Shell Alerts Nigeria, others on how to unlock Energy Potential for Dev.

Nigeria and other African countries have the opportunity to unlock the potential of the energy sector, and drive energy security, transition and economic prosperity by embracing partnerships, technological innovation and sustainable financing.

The Managing Director, Shell Petroleum Development Company of Nigeria Ltd (SPDC) and Country Chair, Shell Companies in Nigeria, Mr Osagie Okunbor, gave the submission at a ministerial panel session on “Navigating the new energy world order: Security, Transition and Finance” at the 7th Nigerian International Energy Summit in Abuja, according to a statement on Friday.

He stated that advancing energy security, transition, and economic prosperity in Africa required “a holistic approach that addresses efficiencies in the development of conventional energy sources which Africa has an abundance of, and will depend on for now and in the nearest future.

Okunbor, who was represented by the Managing Director of Shell Nigeria Exploration and Production Company Ltd (SNEPCo), Mrs. Elohor Aiboni, said international partnerships and collaborations could help in accessing best practices, advanced technologies and innovations to optimize operations and drive down emissions, citing the example of the Oil and Gas Methane Partnership (OGMP), which SPDC and SNEPCo have deployed to facilitate the monitoring and mitigation of methane emissions from their operations.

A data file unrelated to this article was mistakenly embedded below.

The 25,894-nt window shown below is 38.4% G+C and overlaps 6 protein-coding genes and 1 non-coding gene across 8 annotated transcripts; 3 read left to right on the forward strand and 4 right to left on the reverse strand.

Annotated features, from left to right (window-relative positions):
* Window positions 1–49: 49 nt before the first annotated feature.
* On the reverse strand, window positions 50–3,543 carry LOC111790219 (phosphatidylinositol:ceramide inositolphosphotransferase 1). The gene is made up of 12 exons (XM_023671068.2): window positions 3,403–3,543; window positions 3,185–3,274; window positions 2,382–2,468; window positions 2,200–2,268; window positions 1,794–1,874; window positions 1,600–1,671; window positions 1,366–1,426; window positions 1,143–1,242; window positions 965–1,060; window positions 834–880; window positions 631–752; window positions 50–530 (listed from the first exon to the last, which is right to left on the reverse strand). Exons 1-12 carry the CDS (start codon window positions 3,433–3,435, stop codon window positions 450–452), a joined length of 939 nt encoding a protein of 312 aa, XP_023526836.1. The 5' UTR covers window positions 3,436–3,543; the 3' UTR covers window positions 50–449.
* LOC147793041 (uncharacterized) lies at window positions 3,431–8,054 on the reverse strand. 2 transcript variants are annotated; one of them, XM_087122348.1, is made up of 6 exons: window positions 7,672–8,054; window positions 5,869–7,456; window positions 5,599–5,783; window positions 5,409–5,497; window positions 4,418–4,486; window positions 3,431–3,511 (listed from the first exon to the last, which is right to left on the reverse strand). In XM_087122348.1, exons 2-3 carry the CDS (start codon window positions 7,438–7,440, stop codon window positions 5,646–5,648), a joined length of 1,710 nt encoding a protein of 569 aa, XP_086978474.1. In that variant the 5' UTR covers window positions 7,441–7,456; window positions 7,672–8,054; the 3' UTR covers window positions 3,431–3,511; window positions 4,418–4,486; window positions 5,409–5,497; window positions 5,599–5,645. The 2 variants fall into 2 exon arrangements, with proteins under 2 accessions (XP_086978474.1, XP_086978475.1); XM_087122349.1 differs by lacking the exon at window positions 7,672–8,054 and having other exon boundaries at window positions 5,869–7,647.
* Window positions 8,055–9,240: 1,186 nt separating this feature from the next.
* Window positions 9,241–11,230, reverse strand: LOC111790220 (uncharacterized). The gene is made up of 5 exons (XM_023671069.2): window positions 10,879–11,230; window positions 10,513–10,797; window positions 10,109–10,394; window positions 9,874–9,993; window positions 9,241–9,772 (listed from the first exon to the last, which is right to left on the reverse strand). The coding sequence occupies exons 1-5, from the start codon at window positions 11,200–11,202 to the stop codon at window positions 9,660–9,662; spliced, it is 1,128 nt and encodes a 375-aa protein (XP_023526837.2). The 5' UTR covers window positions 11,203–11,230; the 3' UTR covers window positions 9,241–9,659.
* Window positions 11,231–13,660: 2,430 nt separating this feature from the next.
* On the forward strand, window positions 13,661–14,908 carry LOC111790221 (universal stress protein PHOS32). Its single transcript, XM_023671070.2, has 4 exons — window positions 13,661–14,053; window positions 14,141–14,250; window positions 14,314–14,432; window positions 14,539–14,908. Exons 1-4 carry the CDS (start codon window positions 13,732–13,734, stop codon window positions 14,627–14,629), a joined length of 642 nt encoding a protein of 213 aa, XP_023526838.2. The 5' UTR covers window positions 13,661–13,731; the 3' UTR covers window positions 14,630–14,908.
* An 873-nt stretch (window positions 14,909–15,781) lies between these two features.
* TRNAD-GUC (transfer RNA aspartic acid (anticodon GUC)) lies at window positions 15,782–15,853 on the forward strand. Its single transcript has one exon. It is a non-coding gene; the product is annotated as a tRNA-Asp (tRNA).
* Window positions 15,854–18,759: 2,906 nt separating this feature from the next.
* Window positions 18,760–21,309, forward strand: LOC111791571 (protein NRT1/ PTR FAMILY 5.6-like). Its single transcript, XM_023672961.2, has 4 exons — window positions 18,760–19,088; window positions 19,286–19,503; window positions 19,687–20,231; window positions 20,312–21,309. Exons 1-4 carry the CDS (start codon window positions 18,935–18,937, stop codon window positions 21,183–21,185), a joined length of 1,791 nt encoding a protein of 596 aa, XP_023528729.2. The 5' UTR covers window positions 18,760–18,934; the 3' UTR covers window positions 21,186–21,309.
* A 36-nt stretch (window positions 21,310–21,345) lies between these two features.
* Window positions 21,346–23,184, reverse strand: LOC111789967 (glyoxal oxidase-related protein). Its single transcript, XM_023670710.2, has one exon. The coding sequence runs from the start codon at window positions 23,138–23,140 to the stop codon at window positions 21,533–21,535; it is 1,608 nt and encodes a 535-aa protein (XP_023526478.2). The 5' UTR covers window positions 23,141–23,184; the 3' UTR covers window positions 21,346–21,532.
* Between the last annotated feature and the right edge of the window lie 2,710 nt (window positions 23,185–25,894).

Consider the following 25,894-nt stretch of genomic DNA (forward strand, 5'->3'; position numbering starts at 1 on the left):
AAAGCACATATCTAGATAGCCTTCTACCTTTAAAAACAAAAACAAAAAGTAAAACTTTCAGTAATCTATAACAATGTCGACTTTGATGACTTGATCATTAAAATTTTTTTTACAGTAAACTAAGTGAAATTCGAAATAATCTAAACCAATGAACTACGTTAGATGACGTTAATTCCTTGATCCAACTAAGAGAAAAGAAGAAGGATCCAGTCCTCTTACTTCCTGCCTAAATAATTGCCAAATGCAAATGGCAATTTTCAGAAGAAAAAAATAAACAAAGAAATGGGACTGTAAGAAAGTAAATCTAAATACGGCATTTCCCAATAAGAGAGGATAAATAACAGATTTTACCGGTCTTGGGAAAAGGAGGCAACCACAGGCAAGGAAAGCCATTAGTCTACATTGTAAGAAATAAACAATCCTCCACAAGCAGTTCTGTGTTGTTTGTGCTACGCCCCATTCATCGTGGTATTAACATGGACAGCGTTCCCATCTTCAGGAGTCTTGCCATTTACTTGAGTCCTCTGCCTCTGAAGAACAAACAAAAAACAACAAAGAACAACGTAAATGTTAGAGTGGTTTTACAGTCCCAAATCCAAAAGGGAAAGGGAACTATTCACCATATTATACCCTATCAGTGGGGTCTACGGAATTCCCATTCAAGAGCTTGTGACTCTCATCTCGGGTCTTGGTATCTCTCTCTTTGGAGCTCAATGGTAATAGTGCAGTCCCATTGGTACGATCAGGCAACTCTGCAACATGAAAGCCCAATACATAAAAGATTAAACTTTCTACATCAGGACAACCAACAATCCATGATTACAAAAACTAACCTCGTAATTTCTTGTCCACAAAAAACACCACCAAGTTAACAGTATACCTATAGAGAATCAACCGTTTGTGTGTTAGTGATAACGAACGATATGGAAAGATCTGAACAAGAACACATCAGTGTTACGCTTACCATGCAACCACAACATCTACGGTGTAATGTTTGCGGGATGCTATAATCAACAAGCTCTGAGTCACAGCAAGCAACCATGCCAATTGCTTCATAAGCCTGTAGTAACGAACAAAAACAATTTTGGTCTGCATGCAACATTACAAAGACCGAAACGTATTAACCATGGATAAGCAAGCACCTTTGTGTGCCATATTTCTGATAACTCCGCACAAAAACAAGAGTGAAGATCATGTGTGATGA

According to Okunbor, sustainable financing mechanisms, like impact investing and public-private partnerships, can also provide the capital to develop clean energy projects, enhance infrastructure, and support local capabilities.


He said energy security, transition, and finance “are at the heart of the dilemma that the world and senior executives in the energy sector are grappling with,” stressing that secure and uninterrupted access to energy at affordable prices was key for economic growth and development for every country, and more so for emerging economies like those in Africa.

On Shell’s role in the development of the energy sector in Africa, Okunbor spoke of its “longstanding presence” in Nigeria, Egypt, Namibia, Ghana, South Africa, and Tunisia among many other countries. He gave the example of Nigeria, where Shell is working closely with the government, partners, and other stakeholders, to help harness gas as a transition fuel, promote Nigerian content development, and deploy renewables as an off-grid energy source for millions of households.

Okunbor said: “By and large we are seeing significant progress in collaboration and more opportunities going forward.

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